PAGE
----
Technology designed to detect nuclear explosions and enforce the world's nuclear test-ban treaty now will be pioneered to monitor active volcanoes in the Northern Mariana Islands near Guam. The island of Guam soon will be the primary base for forward deployment of U.S. military forces in the Western Pacific.
The two-year, $250,000 project of the U.S. Geological Survey and Southern Methodist University in Dallas will use infrasound — in addition to more conventional seismic monitoring — to "listen" for signs a volcano is about to blow. The plan is to beef up monitoring of lava and ash hazards in the Northern Mariana Islands, a U.S. commonwealth.
The archipelago's active volcanoes threaten not only residents of the island chain and the U.S. military, but also passenger airlines and cargo ships. The USGS project calls for installing infrasound devices alongside more traditional volcano monitoring equipment — seismometers and global positioning systems.
Scientists at SMU, which the USGS named the prime cooperator on the project, will install the equipment and then monitor the output via remote sensing. The project is a scientific partnership of the USGS, SMU and the Marianas government.
Infrasound hasn't been widely used to monitor volcanoes, according to noted volcano expert and SMU geology professor James E. Quick, who is project chief. Infrasound can't replace seismometers but may help scientists interpret volcanic signals, Quick said.
"This is an experiment to see how much information we can coax out of the infrasound signal," he said. "My hope is that we'll see some distinctive signals in the infrasound that will allow us to discriminate the different kinds of eruptive styles — from effusive events that produce lava flows, or small explosive events we call vulcanian eruptions, to the large 'Plinian' events of particular concern to aviation. They are certain to have some characteristic sonic signature."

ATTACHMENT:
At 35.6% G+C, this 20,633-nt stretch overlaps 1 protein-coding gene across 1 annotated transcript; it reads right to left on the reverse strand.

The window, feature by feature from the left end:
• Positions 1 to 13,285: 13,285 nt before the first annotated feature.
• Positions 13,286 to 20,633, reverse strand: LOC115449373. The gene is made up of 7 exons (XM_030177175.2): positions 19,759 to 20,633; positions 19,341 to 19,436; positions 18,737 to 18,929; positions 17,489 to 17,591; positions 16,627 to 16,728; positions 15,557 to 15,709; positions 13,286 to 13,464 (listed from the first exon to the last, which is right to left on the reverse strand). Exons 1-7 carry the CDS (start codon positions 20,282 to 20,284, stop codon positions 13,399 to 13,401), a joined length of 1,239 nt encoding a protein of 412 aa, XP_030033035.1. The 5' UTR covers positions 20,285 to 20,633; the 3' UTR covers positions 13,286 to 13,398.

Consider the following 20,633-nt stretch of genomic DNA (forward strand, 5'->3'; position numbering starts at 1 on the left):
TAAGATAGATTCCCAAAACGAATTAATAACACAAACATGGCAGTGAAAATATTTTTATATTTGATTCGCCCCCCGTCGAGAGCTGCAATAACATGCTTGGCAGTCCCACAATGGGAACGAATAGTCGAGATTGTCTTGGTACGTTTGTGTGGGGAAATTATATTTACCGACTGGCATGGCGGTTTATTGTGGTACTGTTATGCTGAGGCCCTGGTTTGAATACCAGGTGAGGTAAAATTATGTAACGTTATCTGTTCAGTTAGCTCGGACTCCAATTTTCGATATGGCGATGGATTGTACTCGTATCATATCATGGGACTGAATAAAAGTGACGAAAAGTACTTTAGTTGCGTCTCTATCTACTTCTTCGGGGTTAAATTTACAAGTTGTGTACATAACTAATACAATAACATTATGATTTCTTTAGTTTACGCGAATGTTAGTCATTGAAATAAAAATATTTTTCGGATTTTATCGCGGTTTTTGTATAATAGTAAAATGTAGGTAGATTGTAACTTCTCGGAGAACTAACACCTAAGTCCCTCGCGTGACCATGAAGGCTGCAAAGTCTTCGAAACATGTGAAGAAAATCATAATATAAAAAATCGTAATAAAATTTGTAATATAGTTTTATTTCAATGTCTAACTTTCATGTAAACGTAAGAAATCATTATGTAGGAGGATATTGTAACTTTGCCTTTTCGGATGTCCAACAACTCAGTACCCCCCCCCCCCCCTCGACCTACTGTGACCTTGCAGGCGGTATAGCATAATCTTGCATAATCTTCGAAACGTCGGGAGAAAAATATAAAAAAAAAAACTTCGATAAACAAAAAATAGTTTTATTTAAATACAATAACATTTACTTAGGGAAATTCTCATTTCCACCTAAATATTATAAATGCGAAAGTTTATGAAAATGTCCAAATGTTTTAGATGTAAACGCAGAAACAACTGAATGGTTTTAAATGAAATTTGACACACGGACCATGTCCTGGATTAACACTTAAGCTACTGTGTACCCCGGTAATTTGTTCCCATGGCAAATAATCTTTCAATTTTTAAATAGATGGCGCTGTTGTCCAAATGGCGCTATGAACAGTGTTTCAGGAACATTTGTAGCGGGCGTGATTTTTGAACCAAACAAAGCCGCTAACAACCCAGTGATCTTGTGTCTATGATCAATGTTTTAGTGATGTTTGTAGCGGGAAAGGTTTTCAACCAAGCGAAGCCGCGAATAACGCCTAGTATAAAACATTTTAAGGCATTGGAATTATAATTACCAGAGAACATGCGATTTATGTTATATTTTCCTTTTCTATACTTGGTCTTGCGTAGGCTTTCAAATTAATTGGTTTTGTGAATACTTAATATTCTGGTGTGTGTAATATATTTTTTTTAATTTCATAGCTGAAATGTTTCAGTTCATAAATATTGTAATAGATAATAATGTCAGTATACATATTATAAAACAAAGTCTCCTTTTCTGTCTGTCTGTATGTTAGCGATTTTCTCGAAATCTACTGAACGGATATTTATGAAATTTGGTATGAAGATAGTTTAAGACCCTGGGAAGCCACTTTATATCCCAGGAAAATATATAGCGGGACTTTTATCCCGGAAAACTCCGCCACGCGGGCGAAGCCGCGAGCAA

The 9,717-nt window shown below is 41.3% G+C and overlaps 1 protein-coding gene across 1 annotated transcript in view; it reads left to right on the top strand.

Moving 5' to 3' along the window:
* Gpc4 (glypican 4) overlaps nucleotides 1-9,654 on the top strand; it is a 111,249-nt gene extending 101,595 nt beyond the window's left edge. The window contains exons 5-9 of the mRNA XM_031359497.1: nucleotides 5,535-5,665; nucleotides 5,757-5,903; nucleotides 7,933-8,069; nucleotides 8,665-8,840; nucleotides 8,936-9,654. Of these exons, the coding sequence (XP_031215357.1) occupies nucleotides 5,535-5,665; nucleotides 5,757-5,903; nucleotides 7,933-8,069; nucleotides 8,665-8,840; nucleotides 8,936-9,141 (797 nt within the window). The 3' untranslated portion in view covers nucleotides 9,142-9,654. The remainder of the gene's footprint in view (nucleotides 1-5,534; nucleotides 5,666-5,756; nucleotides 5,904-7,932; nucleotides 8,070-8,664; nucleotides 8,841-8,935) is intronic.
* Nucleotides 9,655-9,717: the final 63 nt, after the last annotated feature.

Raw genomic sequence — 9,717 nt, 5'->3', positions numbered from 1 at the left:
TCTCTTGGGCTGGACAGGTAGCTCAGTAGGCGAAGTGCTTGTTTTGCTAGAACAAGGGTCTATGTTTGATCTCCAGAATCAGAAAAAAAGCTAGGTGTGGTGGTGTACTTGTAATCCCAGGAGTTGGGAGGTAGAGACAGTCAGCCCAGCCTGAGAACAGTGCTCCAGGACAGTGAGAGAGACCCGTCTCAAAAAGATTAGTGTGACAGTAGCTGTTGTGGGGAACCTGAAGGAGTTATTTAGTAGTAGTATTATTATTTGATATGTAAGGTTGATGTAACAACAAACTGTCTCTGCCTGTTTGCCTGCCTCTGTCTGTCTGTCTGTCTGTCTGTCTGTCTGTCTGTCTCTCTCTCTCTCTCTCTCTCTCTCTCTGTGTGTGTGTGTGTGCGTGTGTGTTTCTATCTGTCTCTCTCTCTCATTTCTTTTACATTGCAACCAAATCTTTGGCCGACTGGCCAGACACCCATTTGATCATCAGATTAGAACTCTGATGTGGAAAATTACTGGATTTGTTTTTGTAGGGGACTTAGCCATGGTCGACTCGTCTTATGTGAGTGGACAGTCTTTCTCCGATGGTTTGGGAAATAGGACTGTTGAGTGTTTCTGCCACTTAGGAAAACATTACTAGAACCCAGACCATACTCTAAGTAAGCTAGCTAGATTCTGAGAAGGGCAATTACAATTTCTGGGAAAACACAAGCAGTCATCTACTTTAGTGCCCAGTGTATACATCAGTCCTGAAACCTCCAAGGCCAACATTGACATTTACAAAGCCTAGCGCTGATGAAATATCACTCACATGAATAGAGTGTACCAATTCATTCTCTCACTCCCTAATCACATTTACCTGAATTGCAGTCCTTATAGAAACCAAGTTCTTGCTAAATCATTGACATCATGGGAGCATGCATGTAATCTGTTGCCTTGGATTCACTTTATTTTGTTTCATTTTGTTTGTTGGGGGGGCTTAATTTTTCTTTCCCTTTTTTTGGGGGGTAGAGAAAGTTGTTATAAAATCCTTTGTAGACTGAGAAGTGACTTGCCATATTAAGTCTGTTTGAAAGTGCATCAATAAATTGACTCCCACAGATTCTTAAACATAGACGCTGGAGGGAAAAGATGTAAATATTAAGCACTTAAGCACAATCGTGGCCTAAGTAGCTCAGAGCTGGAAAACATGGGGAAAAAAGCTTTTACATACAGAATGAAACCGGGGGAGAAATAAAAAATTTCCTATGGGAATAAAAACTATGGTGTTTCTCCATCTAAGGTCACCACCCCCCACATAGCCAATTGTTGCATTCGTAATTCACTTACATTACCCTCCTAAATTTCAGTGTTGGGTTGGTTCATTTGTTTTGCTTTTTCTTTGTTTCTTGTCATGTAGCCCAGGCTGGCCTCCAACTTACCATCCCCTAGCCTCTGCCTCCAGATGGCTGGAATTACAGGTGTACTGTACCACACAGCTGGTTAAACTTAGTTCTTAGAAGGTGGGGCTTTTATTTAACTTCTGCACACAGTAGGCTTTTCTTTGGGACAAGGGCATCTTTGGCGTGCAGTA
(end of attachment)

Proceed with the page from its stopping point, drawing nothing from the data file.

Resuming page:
SMU geologists in recent decades pioneered the use of infrasound to monitor nuclear test-ban compliance, and they continue to advance the technology. For the USGS project, they'll install equipment on three of the Marianas' 15 islands. In the event magma begins forcing its way upward, breaking rocks underground and ultimately erupting, seismometers will measure ground vibrations throughout the process, while GPS will capture any subtle changes or deformities in the surface of the Earth, and infrasound devices will record sound waves at frequencies too low to be heard by humans. Infrasound waves move slower than the speed of light but can travel for hundreds of miles and easily penetrate the earth as well as other material objects.
Nine Mariana Islands have active volcanoes. On average, the archipelago experiences about one eruption every five years, said Quick, who was previously program coordinator of the USGS Volcano Hazards Program. Most recently a volcano erupted in 2005 on the island of Anatahan, the largest historical eruption of that volcano, according to the USGS. It expelled some 50 million cubic meters of ash, the USGS reported, noting at the time that the volcanic plume was "widespread over the western Philippine Sea, more than 1300 nautical miles west of Anatahan." A volcano that erupted on the island of Pagan in 1981 has been showing many signs of unrest, Quick said.
Besides the USGS volcano project, SMU has been active in the Marianas through a memorandum of agreement to help the local government search for alternative energy sources, in particular geothermal.